Dipeptidyl peptidase (DPP)-IV inhibitors are a new approach to the treatment of type 2 diabetes. DPP-IV is a member of a family of serine peptidases that includes quiescent cell proline dipeptidase (QPP), DPP8, and DPP9; DPP-IV is a key regulator of incretin hormones, but the functions of other family members are unknown. To determine the importance of selective DPP-IV inhibition for the treatment of diabetes, we tested selective inhibitors of DPP-IV, DPP8/DPP9, or QPP in 2-week rat toxicity studies and in acute dog tolerability studies. In rats, the DPP8/9 inhibitor produced alopecia, thrombocytopenia, reticulocytopenia, enlarged spleen, multiorgan histopathological changes, and mortality. In dogs, the DPP8/9 inhibitor produced gastrointestinal toxicity. The QPP inhibitor produced reticulocytopenia in rats only, and no toxicities were noted in either species for the selective DPP-IV inhibitor. The DPP8/9 inhibitor was also shown to attenuate T-cell activation in human in vitro models; a selective DPP-IV inhibitor was inactive in these assays. Moreover, we found DPP-IV inhibitors that were previously reported to be active in models of immune function to be more potent inhibitors of DPP8/9. These results suggest that assessment of selectivity of potential clinical candidates may be important to an optimal safety profile for this new class of antihyperglycemic agents.
Therapies that increase the circulating concentrations of insulin have proven beneficial in the treatment of type 2 diabetes. Dipeptidyl peptidase (DPP)-IV inhibitors are a promising new approach to type 2 diabetes that function, at least in part, as indirect stimulators of insulin secretion (1). Clinical proof of concept for the efficacy of DPP-IV inhibitors has been provided by LAF237 (2,3). Additional proof of concept has been obtained in studies with DPP-IV–deficient mice, which are healthy, fertile, and have improved metabolic function (4,5).
The efficacy of DPP-IV inhibitors is mediated primarily via stabilization of the incretin hormones glucagon-like peptide 1 (GLP-1) and glucose-dependent insulinotropic polypeptide, which have clearly established roles in glucose-dependent insulin secretion (6). Subchronic (6 weeks) continuous infusion of GLP-1 resulted in profound and significant decreases in fasting plasma glucose and HbA1c (1.3%) (7). GLP-1 is rapidly hydrolyzed (t1/2 = ∼1 min) in vivo to produce an inactive product, GLP-1[9–36] amide (8), and several lines of evidence indicate that DPP-IV, a proline-specific serine dipeptidyl aminopeptidase, is primarily responsible for this inactivation (9,10).
DPP-IV is the founding member of a family of DPP-IV activity and/or structure homologue (DASH) proteins, enzymes that are unified by their common postproline cleaving serine dipeptidyl peptidase mechanism (11). In addition to DPP-IV, family members include quiescent cell proline dipeptidase (QPP) (aka DPP7) (12), DPP8 (13), DPP9 (14), fibroblast activation protein (15), attractin (16), and DPP-IV-β (17). Except for DPP-IV, the functions of these enzymes are unknown. Nonetheless, based on their preference for cleavage after H2N-X-Pro in vitro, they are likely to be involved in at least some of the increasing number of biological processes that appear to be regulated by proline-specific NH2-terminal processing (18). Thus, given the unknown consequences of inhibiting one or more of these family members, a potentially important consideration in the selection of DPP-IV inhibitors for clinical development is the degree of selectivity over other DASH family proteins required for an optimal safety profile.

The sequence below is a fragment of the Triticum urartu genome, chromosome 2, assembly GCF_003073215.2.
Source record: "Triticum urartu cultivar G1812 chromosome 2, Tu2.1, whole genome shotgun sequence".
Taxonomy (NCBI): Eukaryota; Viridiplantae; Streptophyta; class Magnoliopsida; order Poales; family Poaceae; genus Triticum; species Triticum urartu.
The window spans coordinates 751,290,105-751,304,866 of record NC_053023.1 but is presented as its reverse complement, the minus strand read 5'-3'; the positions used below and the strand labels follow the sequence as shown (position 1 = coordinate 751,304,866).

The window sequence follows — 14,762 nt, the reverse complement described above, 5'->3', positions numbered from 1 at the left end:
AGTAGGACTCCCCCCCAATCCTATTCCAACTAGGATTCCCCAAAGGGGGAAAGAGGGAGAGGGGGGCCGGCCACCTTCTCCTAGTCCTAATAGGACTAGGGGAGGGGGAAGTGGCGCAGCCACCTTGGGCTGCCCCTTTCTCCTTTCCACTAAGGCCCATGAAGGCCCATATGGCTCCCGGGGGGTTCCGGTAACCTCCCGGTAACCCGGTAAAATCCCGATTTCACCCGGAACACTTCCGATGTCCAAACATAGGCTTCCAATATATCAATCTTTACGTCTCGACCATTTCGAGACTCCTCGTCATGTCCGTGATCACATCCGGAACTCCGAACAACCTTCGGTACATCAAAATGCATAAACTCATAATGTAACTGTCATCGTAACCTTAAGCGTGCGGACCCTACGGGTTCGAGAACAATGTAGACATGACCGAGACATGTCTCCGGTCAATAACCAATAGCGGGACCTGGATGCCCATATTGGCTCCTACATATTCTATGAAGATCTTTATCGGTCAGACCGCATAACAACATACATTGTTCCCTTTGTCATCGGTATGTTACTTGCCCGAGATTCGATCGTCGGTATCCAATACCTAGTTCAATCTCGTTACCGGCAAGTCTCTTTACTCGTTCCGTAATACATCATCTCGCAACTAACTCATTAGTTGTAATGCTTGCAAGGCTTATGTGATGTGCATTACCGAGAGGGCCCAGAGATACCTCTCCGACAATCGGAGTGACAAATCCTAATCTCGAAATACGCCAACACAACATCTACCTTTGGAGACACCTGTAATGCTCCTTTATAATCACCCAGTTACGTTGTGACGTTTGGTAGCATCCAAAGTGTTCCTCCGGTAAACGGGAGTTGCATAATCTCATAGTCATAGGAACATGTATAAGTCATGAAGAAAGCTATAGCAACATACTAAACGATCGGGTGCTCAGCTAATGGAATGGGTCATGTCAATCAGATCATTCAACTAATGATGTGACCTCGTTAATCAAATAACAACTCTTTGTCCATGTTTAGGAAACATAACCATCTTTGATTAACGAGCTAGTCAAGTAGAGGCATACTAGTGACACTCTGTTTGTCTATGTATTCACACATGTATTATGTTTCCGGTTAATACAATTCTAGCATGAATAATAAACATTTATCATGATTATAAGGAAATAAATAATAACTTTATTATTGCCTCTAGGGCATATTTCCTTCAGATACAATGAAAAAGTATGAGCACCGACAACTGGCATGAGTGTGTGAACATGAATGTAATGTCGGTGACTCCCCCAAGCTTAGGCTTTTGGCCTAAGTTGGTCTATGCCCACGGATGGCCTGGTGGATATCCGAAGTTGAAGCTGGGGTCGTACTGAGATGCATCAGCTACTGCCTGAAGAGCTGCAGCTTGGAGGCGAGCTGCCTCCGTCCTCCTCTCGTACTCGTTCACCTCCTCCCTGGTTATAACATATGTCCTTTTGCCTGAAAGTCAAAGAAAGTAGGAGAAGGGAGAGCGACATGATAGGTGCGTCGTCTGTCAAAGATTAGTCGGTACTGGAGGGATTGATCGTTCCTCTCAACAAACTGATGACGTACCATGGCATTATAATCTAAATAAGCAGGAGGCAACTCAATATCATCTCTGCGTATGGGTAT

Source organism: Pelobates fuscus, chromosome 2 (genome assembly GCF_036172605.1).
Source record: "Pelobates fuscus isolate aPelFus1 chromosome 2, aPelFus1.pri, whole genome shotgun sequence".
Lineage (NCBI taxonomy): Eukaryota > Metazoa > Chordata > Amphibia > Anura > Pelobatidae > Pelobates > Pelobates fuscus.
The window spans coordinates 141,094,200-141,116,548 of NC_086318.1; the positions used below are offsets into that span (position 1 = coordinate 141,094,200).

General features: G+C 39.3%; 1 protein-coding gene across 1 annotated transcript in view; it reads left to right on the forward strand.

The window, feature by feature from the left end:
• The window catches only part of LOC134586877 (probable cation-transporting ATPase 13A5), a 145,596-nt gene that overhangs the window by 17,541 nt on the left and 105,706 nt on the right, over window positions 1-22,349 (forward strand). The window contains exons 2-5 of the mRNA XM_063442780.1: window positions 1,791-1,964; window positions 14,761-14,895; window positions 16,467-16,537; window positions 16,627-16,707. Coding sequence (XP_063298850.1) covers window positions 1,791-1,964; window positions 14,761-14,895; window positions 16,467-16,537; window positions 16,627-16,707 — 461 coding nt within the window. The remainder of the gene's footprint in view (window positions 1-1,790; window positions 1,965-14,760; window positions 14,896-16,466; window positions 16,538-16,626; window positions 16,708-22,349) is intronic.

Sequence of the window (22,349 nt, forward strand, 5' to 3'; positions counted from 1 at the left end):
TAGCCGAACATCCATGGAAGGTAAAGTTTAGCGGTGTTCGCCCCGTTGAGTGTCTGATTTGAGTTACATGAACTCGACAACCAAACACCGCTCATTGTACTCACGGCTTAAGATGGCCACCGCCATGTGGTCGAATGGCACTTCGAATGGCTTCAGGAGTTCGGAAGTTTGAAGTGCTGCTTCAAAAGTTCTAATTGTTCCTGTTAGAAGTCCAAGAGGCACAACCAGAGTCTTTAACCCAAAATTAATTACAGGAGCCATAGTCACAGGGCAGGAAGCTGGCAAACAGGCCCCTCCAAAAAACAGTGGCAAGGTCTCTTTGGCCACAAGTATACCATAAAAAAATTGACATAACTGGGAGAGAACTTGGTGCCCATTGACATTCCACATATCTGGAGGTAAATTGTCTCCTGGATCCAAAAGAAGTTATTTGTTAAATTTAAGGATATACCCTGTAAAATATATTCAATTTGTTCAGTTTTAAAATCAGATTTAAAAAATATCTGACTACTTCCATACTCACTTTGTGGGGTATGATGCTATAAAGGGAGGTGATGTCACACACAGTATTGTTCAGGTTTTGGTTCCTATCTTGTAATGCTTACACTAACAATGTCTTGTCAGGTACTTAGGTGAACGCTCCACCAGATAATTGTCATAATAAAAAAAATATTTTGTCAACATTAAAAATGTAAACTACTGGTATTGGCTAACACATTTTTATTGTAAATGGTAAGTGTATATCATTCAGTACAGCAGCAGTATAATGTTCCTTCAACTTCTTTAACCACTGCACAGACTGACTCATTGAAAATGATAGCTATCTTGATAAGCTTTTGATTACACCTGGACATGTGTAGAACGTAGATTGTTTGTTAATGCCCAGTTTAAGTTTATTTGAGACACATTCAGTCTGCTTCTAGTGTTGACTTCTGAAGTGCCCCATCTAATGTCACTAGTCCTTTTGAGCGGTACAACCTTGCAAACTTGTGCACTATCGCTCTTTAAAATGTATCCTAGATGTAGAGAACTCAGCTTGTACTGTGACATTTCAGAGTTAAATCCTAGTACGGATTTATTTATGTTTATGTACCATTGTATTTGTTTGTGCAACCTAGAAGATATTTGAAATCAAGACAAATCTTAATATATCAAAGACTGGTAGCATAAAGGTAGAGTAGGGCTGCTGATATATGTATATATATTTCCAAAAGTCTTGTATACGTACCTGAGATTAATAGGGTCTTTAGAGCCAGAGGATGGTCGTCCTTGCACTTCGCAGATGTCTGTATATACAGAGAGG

DPP-IV is identical to CD26, a marker for activated T-cells (19). There have been several studies with Lys [Z(NO2)] pyrrolidide and related compounds aimed at investigating the potential role of enzyme activity in immune function (20). These compounds have been shown to have several effects on immune cells, including inhibition of proliferation, cytokine production, and induction of transforming growth factor-β secretion. However, the finding that there are several DPP-IV homologs has prompted reexamination of these results, as the selectivity of these compounds has not been reported.
Herein, we describe the results of studies with broad-specificity DASH inhibitors and highly selective inhibitors of DPP-IV, QPP, and DPP8/9 in in vivo models for the assessment of preclinical safety and tolerability and in in vitro models of T-cell activation.
RESEARCH DESIGN AND METHODS
The threo-2S,3S-isoleucyl thiazolidine furmarate (2:1) (compound 1) was provided by the Department of Process Research, Merck Research Laboratories (Rahway, NJ). The allo-2S,3R-isoleucyl thiazolidine fumarate (2:1) (compound 2) was purchased from Heumann Pharma (Nuernberg, Germany). The (2R)-4-oxo-4-[3-(trifluoromethyl)-5,6-dihydro[1,2,4]triazolo[4,3-a]pyrazin-7(8H)-yl]-1-(2,5-difluorophenyl)butan-2-amine fumarate and hydrochloride salts (compound 3), (2S,3R)-2-(2-amino-3-methyl-1-oxopentan-1-yl)-1,3-dihydro-2H-isoindole hydrochloride (compound 4), 1-[(2S)-2-amino-2-[(3R)-1-(4-iodophenyl)sulfonyl] pyrrolidin-3-yl]-1-oxoethyl]thiazolidine (compound 5), (2S)-2-[4-[[[[(2S)-1-[(3R)-3-amino-4-(2,5-difluorophenyl)-1-oxobutyl]-2-pyrrolidinyl]carbonyl]amino]methyl]phenoxy]-3-methylbutanoic acid, trifluoroacetate (compound 6), [(2R)-1-l-valylpyrrolidin-2-yl]boronic acid, trifluoroacetate (compound 7), 4-nitrobenzyl [(5S)-5-amino-6-oxo-6-(1-pyrrolidinyl)hexyl]carbamate (compound 8), 4-nitrobenzyl [(5S)-5-amino-6-oxo-6-(1,3-thiazolidin-3-yl)hexyl]carbamate (compound 9), and 4-nitrobenzyl [(5S)-5-amino-6-oxo-6-(1-piperidinyl)hexyl]carbamate (compound 10) were provided by the Department of Medicinal Chemistry, Merck Research Laboratories (Rahway, NJ).
Pharmacokinetics of selective inhibitors.